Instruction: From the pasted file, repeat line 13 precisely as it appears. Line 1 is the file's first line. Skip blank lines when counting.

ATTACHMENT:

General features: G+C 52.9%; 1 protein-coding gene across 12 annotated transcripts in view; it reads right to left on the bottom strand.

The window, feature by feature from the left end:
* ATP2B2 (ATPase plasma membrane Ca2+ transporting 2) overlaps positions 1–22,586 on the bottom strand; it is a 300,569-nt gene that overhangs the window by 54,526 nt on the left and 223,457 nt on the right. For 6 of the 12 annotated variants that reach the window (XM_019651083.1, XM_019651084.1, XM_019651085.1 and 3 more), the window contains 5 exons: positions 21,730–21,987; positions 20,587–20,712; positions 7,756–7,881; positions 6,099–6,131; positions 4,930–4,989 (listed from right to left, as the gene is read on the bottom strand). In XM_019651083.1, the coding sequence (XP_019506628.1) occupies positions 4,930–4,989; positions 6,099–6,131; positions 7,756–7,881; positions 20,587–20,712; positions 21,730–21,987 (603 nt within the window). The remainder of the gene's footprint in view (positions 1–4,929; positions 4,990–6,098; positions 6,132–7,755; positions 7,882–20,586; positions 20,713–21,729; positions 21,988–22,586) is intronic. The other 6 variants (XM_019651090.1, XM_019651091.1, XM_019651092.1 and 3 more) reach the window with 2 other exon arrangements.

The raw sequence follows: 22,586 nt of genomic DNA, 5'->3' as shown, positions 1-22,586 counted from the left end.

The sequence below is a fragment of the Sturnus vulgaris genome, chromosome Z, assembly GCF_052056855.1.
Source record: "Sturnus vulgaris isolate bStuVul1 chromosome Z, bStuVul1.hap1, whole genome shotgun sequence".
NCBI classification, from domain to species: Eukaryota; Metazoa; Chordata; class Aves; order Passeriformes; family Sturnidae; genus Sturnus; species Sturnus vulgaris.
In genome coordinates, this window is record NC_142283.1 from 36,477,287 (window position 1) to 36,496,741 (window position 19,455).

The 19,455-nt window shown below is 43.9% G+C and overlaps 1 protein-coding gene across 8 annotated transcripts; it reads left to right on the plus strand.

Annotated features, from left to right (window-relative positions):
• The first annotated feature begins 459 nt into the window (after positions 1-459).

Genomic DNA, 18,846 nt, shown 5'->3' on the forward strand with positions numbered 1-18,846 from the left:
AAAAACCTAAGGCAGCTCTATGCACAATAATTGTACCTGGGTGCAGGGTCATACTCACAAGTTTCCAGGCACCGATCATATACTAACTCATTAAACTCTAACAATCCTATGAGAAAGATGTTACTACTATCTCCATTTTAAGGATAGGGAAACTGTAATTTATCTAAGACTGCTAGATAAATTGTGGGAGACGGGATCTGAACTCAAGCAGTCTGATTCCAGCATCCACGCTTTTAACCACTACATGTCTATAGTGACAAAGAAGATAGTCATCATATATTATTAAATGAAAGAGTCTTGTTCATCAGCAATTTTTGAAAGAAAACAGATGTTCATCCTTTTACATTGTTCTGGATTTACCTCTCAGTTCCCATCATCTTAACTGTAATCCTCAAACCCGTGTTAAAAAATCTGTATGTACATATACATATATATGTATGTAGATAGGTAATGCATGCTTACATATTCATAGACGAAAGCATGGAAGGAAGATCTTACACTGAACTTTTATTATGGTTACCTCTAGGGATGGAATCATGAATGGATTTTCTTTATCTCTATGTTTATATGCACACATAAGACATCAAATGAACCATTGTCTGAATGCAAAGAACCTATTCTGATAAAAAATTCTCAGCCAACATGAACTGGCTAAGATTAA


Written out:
AAAAACCTAAGGCAGCTCTATGCACAATAATTGTACCTGGGTGCAGGGTCATACTCACAAGTTTCCAGGCACCGATCATATACTAACTCATTAAACTCTAACAATCCTATGAGAAAGATGTTACTACTATCTCCATTTTAAGGATAGGGAAACTGTAATTTATCTAAGACTGCTAGATAAATTGTGGGAGACGGGATCTGAACTCAAGCAGTCTGATTCCAGCATCCACGCTTTTAACCACTACATGTCTATAGTGACAAAGAAGATAGTCATCATATATTATTAAATGAAAGAGTCTTGTTCATCAGCAATTTTTGAAAGAAAACAGATGTTCATCCTTTTACATTGTTCTGGATTTACCTCTCAGTTCCCATCATCTTAACTGTAATCCTCAAACCCGTGTTAAAAAATCTGTATGTACATATACATATATATGTATGTAGATAGGTAATGCATGCTTACATATTCATAGACGAAAGCATGGAAGGAAGATCTTACACTGAACTTTTATTATGGTTACCTCTAGGGATGGAATCATGAATGGATTTTCTTTATCTCTATGTTTATATGCACACATAAGACATCAAATGAACCATTGTCTGAATGCAAAGAACCTATTCTGATAAAAAATTCTCAGCCAACATGAACTGGCTAAGATTAA